Sounds like you had some great baking wrecks (I have an entire section devoted to my own baking wrecks which I manage to make on a regular basis). No worries though – all a part of the process of learning to bake GF. You might find some of the Canteen cookie recipes useful.

      Not sure why the cookies spread so much – too much butter? What was the dough like? I promise to post a good choc chip recipe soon.

  10. I’m trying very hard to be clever.
    But when I succeed may be never!
    My biscuits are crumbly & my breads never rise…
    Maybe a scale could make my baked goods taste better?

    Well– probably good that I’ve never claimed “amusing” as a particular skill of mine. In all seriousness–I am in desperate need of a scale. Since I have to alter every single GF recipe because I have so many restrictions (including no xanthan or guar gum), attempting any gf baking is at best a lesson in persevering after failure. Well, that and a lesson at keeping my cat from tracking flour-y paw prints all over the house!

    • Gluten Free Canteen

      great poem! we don’t tolerate gums either – so I get that. if you get a chance take a look at the biscuit post and this coming Wednesday GF Ratio Rally post (scones). There is a great trick to binding the GF flours without gums. And my dogs track flour all over, too.

      • I love the very concept of the GF Ratio Rally & your biscuits look particularly tasty too. Sadly my list of restrictions includes eggs. And dairy. And everyone’s “egg-less” fav: ener-g egg replacer. And about 87 other things. Alas!

        But I’ll happily add your super-secret to my running list for the day when (hopefully) I can start adding at least a few things back in my diet!

      • Gluten Free Canteen

        I wish I could think of way to do them eggless and dairy free – if anyone knows, leave a comment! Thanks, Amber!

  11. A scale!
    I would LOVE a scale. A real baking scale. I have one now, but it’s not digital. It’s actually one of the sketchiest scales ever. Plus, it only goes up by units of 5. I switched to baking by weights a few months ago when it became popular on the internet. It’s been FANTASTIC in theory, but in reality it requires a lot of math. “If the bowl I use to measure out the flour is aboooout 25 ounces and then I need 176 ounces of brown rice flour, then the needle need to hit 201? Okay good… well the needle is just a tiny bit past the 200 ounces mark… that’s about right, I think! I hope…”
    It’s working for the time being what with my skill level and such, but I’m saving up or holding out for my birthday (or a fabulous give away!) to really get down to business.
    Oh baking wrecks. Like The Gluten Free Life said above, I, too have had my share of big flat cookies. I’ve found that refrigerating the dough for a few hours before baking does absolute wonders (especially since I cook without gums). I think it was Julia Child who once said that anytime something doesn’t come out perfect, she just calls it rustic. My mom told me about that one when I once tried to make oatmeal craisin cookies and they came out flat and I sat down in the kitchen and cried. She just scraped them off the pan and made crumble top with the crumbs. (Full disclosure: it wasn’t absolutely delicious, but it also wasn’t a waste!)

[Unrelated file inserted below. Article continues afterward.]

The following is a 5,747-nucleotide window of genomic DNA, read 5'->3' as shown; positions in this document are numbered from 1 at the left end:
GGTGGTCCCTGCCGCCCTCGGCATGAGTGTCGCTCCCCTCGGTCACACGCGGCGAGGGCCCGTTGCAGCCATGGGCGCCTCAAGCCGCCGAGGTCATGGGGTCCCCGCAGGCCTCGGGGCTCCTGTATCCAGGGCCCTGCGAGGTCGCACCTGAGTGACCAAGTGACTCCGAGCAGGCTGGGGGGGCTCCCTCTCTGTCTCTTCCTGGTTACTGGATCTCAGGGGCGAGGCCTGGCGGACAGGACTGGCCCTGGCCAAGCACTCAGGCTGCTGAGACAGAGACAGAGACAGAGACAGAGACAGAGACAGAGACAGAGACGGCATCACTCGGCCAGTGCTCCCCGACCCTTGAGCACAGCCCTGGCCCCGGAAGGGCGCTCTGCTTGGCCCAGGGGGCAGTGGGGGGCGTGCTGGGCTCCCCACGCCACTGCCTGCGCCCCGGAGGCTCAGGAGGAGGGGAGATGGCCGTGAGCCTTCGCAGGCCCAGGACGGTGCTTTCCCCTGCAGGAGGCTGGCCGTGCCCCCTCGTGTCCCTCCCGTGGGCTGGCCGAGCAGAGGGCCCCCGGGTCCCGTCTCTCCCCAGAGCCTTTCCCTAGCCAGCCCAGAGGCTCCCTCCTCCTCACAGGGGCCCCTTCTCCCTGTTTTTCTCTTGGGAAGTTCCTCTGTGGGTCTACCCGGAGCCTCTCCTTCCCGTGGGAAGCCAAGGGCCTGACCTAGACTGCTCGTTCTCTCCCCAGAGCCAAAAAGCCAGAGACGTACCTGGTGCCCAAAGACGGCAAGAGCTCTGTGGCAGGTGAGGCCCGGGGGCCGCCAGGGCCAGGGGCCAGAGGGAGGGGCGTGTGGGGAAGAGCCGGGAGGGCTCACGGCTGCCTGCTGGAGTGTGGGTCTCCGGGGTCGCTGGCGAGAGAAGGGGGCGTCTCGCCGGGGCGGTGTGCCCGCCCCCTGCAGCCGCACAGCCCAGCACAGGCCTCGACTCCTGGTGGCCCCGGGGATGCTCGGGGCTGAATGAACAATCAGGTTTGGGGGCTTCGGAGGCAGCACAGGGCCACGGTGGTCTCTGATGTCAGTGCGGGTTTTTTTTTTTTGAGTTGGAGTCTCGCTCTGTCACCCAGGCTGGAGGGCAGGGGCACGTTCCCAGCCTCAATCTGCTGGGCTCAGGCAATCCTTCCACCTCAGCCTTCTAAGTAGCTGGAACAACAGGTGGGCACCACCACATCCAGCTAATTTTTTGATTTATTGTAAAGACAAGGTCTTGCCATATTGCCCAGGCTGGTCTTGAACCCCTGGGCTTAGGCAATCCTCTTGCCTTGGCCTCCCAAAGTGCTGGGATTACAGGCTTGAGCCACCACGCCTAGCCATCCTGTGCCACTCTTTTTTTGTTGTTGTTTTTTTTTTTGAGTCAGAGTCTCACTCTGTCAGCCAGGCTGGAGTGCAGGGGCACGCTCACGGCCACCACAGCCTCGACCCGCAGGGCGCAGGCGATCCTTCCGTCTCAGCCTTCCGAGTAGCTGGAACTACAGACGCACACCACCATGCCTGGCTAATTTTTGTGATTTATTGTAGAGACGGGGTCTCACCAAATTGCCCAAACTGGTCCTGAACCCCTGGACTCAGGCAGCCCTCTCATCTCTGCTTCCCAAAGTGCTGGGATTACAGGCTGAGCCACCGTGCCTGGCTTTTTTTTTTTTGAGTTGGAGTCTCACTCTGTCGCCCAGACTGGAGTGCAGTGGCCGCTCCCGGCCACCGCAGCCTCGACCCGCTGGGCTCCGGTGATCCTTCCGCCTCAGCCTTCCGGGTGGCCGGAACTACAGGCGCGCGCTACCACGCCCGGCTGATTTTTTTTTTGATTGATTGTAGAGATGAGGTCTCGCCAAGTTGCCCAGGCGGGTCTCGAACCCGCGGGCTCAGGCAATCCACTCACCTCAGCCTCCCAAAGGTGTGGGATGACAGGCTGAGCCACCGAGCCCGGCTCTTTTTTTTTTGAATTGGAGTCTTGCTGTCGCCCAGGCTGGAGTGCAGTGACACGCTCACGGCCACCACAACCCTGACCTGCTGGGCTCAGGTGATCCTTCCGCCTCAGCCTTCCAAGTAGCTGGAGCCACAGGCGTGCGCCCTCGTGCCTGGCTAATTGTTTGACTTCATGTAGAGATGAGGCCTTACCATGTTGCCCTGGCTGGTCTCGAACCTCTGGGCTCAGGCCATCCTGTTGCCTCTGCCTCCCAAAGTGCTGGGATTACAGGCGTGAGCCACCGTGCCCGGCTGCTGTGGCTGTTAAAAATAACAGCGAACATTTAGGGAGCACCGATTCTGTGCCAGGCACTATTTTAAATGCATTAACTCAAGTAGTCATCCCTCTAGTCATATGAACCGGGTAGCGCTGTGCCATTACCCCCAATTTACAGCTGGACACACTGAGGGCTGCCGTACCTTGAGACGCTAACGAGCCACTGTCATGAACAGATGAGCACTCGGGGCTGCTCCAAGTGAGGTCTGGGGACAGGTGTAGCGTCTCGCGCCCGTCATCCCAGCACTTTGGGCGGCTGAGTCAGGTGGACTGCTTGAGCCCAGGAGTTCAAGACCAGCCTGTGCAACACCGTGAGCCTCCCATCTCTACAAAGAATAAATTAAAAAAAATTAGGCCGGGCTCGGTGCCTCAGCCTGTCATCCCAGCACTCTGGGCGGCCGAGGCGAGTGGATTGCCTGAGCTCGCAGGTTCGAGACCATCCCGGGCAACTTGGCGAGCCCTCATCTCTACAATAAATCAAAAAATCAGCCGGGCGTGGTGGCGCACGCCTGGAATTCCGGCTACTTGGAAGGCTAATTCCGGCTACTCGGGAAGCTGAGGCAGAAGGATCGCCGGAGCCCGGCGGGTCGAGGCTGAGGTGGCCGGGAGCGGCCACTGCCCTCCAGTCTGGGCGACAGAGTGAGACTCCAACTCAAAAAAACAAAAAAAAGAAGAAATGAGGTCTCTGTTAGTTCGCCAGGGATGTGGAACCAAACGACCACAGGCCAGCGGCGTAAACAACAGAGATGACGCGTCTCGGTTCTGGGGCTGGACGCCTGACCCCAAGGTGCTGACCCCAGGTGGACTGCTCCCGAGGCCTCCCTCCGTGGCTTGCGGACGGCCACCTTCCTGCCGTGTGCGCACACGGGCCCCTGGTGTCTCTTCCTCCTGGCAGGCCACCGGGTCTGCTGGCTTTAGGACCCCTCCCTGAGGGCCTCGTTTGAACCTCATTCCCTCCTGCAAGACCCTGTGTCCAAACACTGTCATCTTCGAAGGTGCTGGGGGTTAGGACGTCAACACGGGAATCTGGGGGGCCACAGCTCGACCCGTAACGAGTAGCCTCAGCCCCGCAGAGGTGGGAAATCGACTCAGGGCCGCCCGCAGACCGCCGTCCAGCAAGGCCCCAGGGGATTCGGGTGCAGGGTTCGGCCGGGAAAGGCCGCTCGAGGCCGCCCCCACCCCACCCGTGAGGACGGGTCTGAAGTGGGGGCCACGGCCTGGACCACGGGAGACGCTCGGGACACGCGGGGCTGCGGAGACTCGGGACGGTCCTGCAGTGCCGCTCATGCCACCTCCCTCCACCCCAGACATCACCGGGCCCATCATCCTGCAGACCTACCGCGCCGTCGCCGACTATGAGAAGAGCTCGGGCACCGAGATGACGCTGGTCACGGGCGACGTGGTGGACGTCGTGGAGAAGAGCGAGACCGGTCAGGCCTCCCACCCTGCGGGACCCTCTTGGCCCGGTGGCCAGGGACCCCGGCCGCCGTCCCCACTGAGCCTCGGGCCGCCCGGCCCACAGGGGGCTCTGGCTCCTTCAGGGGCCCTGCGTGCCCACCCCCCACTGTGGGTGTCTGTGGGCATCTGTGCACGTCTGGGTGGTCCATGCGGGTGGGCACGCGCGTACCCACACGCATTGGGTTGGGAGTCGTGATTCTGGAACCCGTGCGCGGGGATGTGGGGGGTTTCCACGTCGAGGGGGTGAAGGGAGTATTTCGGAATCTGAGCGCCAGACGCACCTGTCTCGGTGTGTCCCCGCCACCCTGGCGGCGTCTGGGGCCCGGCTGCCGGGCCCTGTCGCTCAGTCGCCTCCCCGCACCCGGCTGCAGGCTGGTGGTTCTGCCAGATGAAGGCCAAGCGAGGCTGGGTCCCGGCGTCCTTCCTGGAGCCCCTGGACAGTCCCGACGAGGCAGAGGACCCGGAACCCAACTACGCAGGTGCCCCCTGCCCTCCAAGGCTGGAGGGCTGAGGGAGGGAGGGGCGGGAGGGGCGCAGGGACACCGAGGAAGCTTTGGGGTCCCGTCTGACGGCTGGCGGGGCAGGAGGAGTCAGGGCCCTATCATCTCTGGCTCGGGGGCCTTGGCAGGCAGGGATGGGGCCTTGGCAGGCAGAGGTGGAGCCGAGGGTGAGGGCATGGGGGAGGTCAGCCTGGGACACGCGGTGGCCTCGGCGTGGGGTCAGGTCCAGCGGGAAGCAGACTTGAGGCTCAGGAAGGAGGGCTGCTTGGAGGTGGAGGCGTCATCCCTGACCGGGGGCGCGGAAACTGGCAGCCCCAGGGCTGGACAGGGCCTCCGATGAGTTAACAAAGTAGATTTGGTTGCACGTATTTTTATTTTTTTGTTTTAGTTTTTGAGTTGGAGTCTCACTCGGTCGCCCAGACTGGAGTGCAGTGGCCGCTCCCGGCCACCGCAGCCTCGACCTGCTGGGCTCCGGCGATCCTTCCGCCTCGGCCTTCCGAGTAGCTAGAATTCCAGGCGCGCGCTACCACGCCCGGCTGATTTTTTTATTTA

12. I don’t have any food restrictions, but my boss and one co-worker are both gluten sensitive. I have been playing with recipes and try to suprise them once a month with a GF goodie. I currently have a GF sourdough starter bubbling away and am going to attempt English muffins first (I think will be easier than LOAF bread) and se where I get. A scale would be great! I measure my horses’ feed & supplements, why shouldn’t I measure my other friends????

    • Gluten Free Canteen

      Your boss and coworker are lucky to have you! Btw, if you look in the index there is a GF Eng muffin recipe. Not sourdough tho. Love to know how those come out – they sound yummy!

  13. I have a teeny, tiny scale that I got at Walmart for like $10, which is decidedly not electronic. 🙂 I would love to have one. Recently I have been enamored of my bags of teff, brown rice and potato starch. Though I am a huge fan of coconut and sorghum as well.

    As for disasters, I am thinking of going back and re-doing this recipe now that I know about ratios. I can’t believe how green I was even just 6 months ago. sigh.

  14. My mom has always said that weighing makes a difference. Now I believe it!

  15. I would love to win the scale! Mine just died. Ok, actually, it didn’t die. It was killed–it got left on top of the toaster oven and it melted! I absolutely adore your oatmeal cookie recipe and have made it twice. I want to make the English muffins too, but want to wait until I have a scale. 🙂 Thanks for the post above–very helpful.